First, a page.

Applications of Virtual Reality in Clinical Psychology and Clinical Cognitive Neuroscience–An Introduction (bibtex)
by Stéphane Bouchard, Albert “Skip” Rizzo
Abstract:
Simulation technology has a long history of adding value in aviation, military training, automotive/aircraft design, and surgical planning. In clinical psychology, Norcross et al. (2013) surveyed 70 therapy experts regarding interventions they predicted to increase in the next decade and virtual reality (VR) was ranked 4th out of 45 options, with other computer-supported methods occupying 4 out of the top 5 positions. The increased popularity of VR in the news, social media, conferences, and from innovative start-ups may give the impression that VR is something new. However, it is important to look back in time and recognize that as early as the 1960’s, Heilig proposed a multisensory immersive experienced called the Sensorama, and Sutherland and Sproull had created a stereoscopic head mounted display (HMD) (Berryman 2012; Srivastava et al. 2014). The term VR was coined more than 30 years ago by Jaron Lanier and commercial games were distributed to the public as early as 1989 by Mattel (in the US, and by PAX in Japan) for its PowerGlove™ and Nintendo’s failed Virtual Boy™ was released in 1995. Clinical VR applications were proposed as early as the mid 1990’s by Lamson, Pugnetti, Rothbaum, Riva, Rizzo, Weiss, and Wiederhold (named in alphabetical order), among others. Moreover, several scientific journals, conferences, and handbooks dedicated to the subject have been reporting scientific findings for decades.
Reference:
Applications of Virtual Reality in Clinical Psychology and Clinical Cognitive Neuroscience–An Introduction (Stéphane Bouchard, Albert “Skip” Rizzo), Chapter in Virtual Reality for Psychological and Neurocognitive Interventions, Springer New York, 2019.
Bibtex Entry:
@incollection{bouchard_applications_2019,
	address = {New York, NY},
	title = {Applications of {Virtual} {Reality} in {Clinical} {Psychology} and {Clinical} {Cognitive} {Neuroscience}–{An} {Introduction}},
	isbn = {978-1-4939-9480-9 978-1-4939-9482-3},
	url = {http://link.springer.com/10.1007/978-1-4939-9482-3_1},
	abstract = {Simulation technology has a long history of adding value in aviation, military training, automotive/aircraft design, and surgical planning. In clinical psychology, Norcross et al. (2013) surveyed 70 therapy experts regarding interventions they predicted to increase in the next decade and virtual reality (VR) was ranked 4th out of 45 options, with other computer-supported methods occupying 4 out of the top 5 positions. The increased popularity of VR in the news, social media, conferences, and from innovative start-ups may give the impression that VR is something new. However, it is important to look back in time and recognize that as early as the 1960’s, Heilig proposed a multisensory immersive experienced called the Sensorama, and Sutherland and Sproull had created a stereoscopic head mounted display (HMD) (Berryman 2012; Srivastava et al. 2014). The term VR was coined more than 30 years ago by Jaron Lanier and commercial games were distributed to the public as early as 1989 by Mattel (in the US, and by PAX in Japan) for its PowerGlove™ and Nintendo’s failed Virtual Boy™ was released in 1995. Clinical VR applications were proposed as early as the mid 1990’s by Lamson, Pugnetti, Rothbaum, Riva, Rizzo, Weiss, and Wiederhold (named in alphabetical order), among others. Moreover, several scientific journals, conferences, and handbooks dedicated to the subject have been reporting scientific findings for decades.},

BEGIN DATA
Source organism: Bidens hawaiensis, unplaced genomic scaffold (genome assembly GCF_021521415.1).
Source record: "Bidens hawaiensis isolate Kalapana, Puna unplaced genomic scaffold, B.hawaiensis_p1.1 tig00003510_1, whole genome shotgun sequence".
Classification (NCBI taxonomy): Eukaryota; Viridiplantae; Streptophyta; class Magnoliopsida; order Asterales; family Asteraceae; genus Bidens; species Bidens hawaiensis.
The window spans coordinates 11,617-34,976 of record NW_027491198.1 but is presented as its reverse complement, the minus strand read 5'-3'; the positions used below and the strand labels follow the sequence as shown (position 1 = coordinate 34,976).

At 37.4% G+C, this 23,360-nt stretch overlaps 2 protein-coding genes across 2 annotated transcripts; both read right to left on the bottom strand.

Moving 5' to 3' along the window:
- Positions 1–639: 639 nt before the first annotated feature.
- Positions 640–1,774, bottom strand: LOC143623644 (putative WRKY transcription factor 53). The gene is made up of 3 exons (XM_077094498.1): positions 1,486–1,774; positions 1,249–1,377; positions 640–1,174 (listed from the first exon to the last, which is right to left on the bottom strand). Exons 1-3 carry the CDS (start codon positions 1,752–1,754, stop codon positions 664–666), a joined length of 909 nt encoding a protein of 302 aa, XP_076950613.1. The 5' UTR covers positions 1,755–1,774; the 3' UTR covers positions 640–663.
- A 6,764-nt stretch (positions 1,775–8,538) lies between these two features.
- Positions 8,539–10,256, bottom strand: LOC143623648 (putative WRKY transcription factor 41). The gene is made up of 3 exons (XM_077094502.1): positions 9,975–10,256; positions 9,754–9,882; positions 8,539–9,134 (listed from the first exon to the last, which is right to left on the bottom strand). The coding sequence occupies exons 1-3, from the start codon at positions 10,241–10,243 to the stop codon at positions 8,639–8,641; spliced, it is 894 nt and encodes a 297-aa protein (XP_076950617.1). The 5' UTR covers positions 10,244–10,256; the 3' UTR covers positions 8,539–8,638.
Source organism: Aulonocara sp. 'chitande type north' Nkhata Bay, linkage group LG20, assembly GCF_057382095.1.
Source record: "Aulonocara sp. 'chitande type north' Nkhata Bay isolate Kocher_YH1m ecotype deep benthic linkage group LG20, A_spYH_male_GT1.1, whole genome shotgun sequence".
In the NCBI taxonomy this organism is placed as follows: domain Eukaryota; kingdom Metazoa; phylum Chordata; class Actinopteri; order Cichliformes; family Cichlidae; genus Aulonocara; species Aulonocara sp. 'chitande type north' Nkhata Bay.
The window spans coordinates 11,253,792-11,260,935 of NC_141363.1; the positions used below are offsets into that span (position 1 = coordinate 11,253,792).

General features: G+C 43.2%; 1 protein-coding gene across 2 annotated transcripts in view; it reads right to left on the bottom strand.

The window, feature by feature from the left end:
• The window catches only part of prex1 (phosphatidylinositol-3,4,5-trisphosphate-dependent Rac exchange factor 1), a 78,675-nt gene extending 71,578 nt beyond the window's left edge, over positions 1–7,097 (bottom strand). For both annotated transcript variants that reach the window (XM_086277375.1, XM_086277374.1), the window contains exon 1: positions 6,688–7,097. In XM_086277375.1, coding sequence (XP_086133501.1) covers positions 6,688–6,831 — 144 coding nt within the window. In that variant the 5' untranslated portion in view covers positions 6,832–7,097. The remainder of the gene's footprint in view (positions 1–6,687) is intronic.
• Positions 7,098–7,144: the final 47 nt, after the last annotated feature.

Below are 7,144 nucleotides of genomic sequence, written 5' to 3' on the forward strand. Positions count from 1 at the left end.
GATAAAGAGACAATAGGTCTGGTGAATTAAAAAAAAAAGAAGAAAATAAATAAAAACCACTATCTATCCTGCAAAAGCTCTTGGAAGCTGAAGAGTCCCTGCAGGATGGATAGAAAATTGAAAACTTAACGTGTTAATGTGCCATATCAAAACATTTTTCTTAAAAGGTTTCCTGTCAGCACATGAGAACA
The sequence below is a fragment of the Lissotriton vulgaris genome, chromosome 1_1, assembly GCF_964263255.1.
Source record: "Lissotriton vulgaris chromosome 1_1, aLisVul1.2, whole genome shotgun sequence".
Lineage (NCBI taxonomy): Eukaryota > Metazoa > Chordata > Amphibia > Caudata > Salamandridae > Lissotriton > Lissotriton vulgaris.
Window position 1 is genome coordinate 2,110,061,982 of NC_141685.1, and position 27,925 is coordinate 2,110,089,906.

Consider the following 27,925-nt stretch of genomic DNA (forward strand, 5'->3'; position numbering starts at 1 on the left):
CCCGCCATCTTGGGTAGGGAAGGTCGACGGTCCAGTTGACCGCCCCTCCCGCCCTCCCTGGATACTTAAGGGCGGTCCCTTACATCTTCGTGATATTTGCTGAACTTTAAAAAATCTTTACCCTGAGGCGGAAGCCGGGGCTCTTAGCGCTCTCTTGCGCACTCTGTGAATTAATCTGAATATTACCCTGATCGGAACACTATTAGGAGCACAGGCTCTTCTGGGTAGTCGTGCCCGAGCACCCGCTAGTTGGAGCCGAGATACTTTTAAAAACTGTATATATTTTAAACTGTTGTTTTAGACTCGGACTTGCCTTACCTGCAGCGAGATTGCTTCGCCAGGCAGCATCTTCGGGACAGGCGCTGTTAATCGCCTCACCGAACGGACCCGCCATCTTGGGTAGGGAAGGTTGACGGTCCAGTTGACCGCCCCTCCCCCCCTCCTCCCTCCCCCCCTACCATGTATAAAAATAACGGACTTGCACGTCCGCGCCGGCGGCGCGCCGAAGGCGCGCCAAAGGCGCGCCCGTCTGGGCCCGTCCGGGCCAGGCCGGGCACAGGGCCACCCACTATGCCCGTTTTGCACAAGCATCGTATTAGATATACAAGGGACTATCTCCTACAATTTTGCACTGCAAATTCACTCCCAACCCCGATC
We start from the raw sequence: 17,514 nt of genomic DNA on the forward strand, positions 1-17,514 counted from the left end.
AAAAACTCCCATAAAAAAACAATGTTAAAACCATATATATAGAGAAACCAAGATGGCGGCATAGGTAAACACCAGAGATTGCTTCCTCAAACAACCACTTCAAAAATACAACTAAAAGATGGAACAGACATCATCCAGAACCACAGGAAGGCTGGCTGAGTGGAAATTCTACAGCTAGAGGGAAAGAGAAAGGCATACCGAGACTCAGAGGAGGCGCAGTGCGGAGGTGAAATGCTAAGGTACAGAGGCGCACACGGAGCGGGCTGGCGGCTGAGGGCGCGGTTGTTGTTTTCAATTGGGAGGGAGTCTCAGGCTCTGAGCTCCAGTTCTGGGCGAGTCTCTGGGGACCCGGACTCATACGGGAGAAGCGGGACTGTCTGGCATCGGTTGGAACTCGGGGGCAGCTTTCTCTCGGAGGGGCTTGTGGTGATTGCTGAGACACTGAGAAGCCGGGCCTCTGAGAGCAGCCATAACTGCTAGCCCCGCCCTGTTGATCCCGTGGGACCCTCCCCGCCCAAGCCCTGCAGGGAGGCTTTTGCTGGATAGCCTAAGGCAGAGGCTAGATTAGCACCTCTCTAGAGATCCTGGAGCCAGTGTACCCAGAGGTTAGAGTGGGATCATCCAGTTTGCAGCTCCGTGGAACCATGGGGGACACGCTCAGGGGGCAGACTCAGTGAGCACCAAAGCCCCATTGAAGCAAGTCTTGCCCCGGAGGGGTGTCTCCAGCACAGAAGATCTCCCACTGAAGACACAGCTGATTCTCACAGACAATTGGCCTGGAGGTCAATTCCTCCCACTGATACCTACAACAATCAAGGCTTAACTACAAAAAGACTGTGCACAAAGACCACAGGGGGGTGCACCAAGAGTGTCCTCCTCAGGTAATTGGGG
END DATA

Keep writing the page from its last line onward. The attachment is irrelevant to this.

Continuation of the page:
booktitle = {Virtual {Reality} for {Psychological} and {Neurocognitive} {Interventions}},
	publisher = {Springer New York},
	author = {Bouchard, Stéphane and Rizzo, Albert “Skip”},
	month = aug,
	year = {2019},
	doi = {10.1007/978-1-4939-9482-3_1},
	keywords = {MedVR},
	pages = {1--13}
}
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